That said, Google App Engine does address the long tail of developers which I guess is nothing to sneeze at. Maybe it will see some success from targeting the low end in the same way that AdSense targeted the long tail of advertisers and is now the powerhouse of search advertising. Maybe. I doubt it though.

Note Now Playing: Aerosmith - Livin' On the Edge Note


 

Sunday, March 1, 2009 3:44:44 PM (GMT Standard Time, UTC+00:00)
Or maybe it is possible that the choice of Python as the App Engine ligua de jure is an ante up - a way to get the system out and and in production as a prelude to rolling out other languages. Some of the folks I have spoken to claim that Python is the preferred tinkerers language at Google, for tools and testing and such. I have no direct knowledge.

I would hope that Google would use its early experience with Python as App Engine's dev language to get the platform services ready for more popular systems, like Ruby or even some more esoteric ones that could benefit from the service.
Sunday, March 1, 2009 8:53:21 PM (GMT Standard Time, UTC+00:00)
I think (of hope, at least) that this is a situation where you have to take some things away in order to build up in a different way. I see a big opportunity for app developers to target App Engine.

I wouldn't knock Python too much at this point. It is a legit language that has avoided the Rails hype but is not as "sloppy" as PHP.
pwb
Sunday, March 1, 2009 10:12:25 PM (GMT Standard Time, UTC+00:00)
I agree with your thinking here. Like garbage collected code execution environments, scalable cloud computing systems abstract away infrastructure complexity that is not directly related to specific business algorithms and problems. Businesses can spend more time and devote more current resources to developing and fine tuning business problems that require distributed, scalable complexity (without concurrently working on the problems inherent in managing the distributing scalabe system). In this sense, the programming abstraction layer that interfaces with the cloud runtime should be language-independent. Development tool heterogeneity should be a central component in any successful (widely-adopted) scalable distributed cloud computing service.

C
Sunday, March 1, 2009 11:11:32 PM (GMT Standard Time, UTC+00:00)
The scaling hurdles you read about every week are written by folk working on the tiny minority of web applications that service huge audiences.

Developers on the other 99.9+% of web applications are far better off keeping things simple and spending their engineering time building things that people want.

Some practical advice on scaling:
http://www.mysqlperformanceblog.com/2009/03/01/kiss-kiss-kiss
Monday, March 2, 2009 3:08:13 AM (GMT Standard Time, UTC+00:00)
I am using AppEngine for more and more stuff. I did a little test project with it last Spring and liked it enough to try more. While I was not a big Python fan and BigTable felt very foreign at first, I am finding AppEngine gets rid of quite a few headaches.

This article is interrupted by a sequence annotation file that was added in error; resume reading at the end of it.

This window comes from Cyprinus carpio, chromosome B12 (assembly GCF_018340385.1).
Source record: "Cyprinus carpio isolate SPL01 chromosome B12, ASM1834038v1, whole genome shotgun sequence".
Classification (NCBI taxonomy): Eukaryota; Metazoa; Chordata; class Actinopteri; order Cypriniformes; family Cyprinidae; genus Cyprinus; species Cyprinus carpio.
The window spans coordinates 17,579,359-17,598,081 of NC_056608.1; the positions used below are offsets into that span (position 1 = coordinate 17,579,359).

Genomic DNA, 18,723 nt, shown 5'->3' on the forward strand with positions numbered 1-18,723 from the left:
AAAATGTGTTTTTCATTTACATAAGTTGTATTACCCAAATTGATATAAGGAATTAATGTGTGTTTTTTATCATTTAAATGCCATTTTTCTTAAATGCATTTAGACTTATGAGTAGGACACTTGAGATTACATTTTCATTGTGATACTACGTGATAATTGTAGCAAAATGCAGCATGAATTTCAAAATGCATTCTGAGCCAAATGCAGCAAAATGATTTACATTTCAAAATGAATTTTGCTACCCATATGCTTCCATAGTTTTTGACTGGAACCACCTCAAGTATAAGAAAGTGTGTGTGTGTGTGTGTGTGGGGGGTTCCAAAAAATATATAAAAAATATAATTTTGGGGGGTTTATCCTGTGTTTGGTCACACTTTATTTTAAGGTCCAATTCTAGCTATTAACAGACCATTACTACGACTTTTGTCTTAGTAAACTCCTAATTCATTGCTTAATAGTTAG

Also, there is a facility to run "background jobs" now. Granted, they are run from a non-AppEngine computer, but the remote-api tools allow you to interact with your production data store as if the script was running directly on AppEngine. I am thinking about using EC2 to spin up instances to run background jobs as needed.
Monday, March 2, 2009 6:50:44 AM (GMT Standard Time, UTC+00:00)
In short, it is not wrong but slow. Furthermore, I don't think GAE aims at enterprise segment at least this time.
Monday, March 2, 2009 10:37:06 AM (GMT Standard Time, UTC+00:00)
I've written lots of intranet software and while I hate ROR I can't imagine running that kind of stuff on GAE.

Call me cynical but I always felt the ultimate purpose of GAE was to make the integration process for Google acquisitions a lot easier....
Tuesday, March 3, 2009 2:21:07 AM (GMT Standard Time, UTC+00:00)
IMHO, GAE is not a serious cloud computing play and won't be until they commit enough resources to whittle away much of the limitations and add more features. As it is now, I predict it'll be shutdown eventually. Still, it's useful enough to developers like me to tryout half-baked or one-off hacks and ideas.
Wednesday, March 4, 2009 11:58:18 AM (GMT Standard Time, UTC+00:00)
The only true way to force Google to reach further and become more aggressive with development is serious head to head competition. In the future there will be someone that aims at Google and brings it hard...
Saturday, March 7, 2009 8:08:28 PM (GMT Standard Time, UTC+00:00)
Not sure I agree with the accuracy of the statement that Python "is not a terribly popular programming language". According to the March 2009 Tiobe Programming Index, Python is more widely used that C# - http://www.tiobe.com/index.php/content/paperinfo/tpci/index.html
LFH